The Impact of Evolution on the Humanities and Science 0 (0)
The Impact of Evolution on the Humanities and Science
by Bill Lockwood
Beneath the above title, John N. Moore, professor of science at Michigan State University, offered a broad range of cultural themes that have felt the brunt force of Darwinian evolution. Below are condensed notes from his work with insertions of my own.
First, Literature. Even prior to Darwin’s first book (1859) English novelists seemed to opt for an “evolutionary” model regarding the origin of man. After Darwin’s second book, The Descent of Man, the 19th century “intellectuals” were in perfect accord with Darwin’s scheme. George Bernard Shaw, Beatrice and Sidney Webb, of the Fabian Socialists—and even Karl Marx constructed evolution into social theories such as socialism.
Second, Philosophy. If there was a slow gradual change over eons of time that produced mankind, then all mammals, of which man is a part, have a common ancestry. If that be true, then all values are relative and there are no absolutes. John Dewey, the “father of modern American education” is one of these. Listen today to the philosophers to realize that they believe in no absolute moral standards.
Third, Psychology. Modern psychiatry, except for biblically-based counseling, is grounded squarely on the concept enunciated in the Humanist Manifesto (1933, 1973, 2000), that man is a mere “matter machine.” As one psychologist put it, man is simply a “bunch of chemicals running around in a bag.” The DSM-IV (2004) manual (Diagnostic and Statistical Manual of Mental Disorders) attacks the biblical concept that man has a separate “spirit” that is answerable to God as “foolish and obsolete.” If this be the true nature of man, his “disorders” are fixed by adding more chemicals, which is precisely what is occurring in our society.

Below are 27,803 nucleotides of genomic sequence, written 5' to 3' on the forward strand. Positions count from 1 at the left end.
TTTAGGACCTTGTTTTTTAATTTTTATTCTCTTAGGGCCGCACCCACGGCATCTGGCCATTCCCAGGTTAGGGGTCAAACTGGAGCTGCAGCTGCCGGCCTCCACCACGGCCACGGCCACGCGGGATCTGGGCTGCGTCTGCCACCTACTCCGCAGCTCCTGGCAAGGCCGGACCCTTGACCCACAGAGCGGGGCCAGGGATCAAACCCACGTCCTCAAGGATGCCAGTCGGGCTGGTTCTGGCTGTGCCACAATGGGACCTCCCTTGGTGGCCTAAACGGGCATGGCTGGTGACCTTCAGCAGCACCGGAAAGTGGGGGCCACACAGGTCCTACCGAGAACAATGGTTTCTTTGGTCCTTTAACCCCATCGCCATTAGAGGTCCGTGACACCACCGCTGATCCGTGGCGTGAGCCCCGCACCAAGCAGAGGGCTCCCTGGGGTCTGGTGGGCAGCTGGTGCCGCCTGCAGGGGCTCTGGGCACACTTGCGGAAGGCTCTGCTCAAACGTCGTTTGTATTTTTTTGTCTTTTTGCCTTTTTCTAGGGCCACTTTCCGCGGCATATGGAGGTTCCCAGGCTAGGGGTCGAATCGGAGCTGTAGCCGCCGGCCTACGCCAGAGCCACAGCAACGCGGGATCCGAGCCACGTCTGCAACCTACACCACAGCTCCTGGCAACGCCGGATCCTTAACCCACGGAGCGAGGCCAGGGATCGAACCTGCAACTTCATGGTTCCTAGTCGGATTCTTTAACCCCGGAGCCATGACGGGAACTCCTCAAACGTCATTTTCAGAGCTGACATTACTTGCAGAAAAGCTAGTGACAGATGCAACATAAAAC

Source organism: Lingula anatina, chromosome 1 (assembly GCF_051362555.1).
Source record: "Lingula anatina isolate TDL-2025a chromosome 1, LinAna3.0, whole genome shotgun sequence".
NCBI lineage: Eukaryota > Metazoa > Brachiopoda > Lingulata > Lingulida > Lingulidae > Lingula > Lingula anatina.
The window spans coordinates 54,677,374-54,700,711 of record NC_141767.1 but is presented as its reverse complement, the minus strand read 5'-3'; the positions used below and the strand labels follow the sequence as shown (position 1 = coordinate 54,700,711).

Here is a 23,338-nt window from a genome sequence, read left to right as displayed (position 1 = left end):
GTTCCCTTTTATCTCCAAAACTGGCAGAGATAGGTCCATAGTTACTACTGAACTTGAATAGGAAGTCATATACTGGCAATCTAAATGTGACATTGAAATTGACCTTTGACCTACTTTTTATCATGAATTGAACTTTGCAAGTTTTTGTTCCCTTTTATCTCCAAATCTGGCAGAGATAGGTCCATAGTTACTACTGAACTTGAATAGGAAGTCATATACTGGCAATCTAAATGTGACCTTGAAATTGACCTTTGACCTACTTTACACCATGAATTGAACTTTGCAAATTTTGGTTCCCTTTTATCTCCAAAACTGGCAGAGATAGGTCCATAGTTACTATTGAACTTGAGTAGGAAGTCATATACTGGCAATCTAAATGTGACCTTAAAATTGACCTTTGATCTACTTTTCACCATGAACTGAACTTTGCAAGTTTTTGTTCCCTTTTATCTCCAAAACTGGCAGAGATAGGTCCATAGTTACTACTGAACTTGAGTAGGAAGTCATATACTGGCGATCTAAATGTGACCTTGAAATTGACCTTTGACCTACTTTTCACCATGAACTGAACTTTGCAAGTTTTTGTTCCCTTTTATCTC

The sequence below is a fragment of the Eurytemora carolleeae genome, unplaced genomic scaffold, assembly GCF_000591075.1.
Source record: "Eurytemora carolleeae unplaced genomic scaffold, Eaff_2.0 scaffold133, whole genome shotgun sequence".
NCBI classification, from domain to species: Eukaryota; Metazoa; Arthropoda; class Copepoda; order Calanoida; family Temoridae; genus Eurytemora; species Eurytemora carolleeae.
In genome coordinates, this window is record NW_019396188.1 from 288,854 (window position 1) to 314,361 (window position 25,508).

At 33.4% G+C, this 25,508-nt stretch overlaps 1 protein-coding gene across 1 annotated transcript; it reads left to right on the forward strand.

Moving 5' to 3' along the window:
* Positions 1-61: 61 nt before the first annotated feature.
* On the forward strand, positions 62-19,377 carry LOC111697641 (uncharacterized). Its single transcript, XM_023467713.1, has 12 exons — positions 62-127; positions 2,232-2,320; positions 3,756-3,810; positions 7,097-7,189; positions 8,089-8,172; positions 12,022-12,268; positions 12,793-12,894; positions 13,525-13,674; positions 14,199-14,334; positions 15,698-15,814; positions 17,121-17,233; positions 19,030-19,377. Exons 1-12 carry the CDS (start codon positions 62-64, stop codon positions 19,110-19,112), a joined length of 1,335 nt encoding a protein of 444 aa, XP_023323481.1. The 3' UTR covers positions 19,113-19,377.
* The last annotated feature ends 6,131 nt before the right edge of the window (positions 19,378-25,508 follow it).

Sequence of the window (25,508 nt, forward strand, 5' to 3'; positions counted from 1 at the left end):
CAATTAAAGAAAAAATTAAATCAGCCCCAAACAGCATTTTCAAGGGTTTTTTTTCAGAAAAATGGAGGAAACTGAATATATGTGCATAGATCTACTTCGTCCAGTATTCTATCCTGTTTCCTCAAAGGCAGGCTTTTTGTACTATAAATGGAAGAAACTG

Fourth, Biology. One has only to read the writings of such leaders as Julian Huxley, Theodosius Dobzhansky, and Pierre Teilhard de Chardin to verify the infusion of evolutionary thinking in all facets of biology and associated sciences and in the mass communications media as well (Moore). A more modern evolutionary writer is George Gaylord Simpson. All of these demonstrate the “ubiquitous application of evolutionary thought.”
Fifth, Education. The “father” of modern education, John Dewey, was an ardent supporter of the evolutionary hypothesis. Little wonder that the myth of evolutionary origins of mankind has so infiltrated modern education that it is difficult to avoid such from grade school to graduate school. Unsurprisingly, Dewey was a Humanist who did not believe in God.
Sixth, Theology. Many are shocked that this field has been completely captured by evolution. Modern graduate students are frequently required to begin their textual researches based upon the concept that the text of the Bible is not God-breathed (2 Tim. 3:16,17), but the result of an evolutionary change that occurred over the “growth” of a period of years.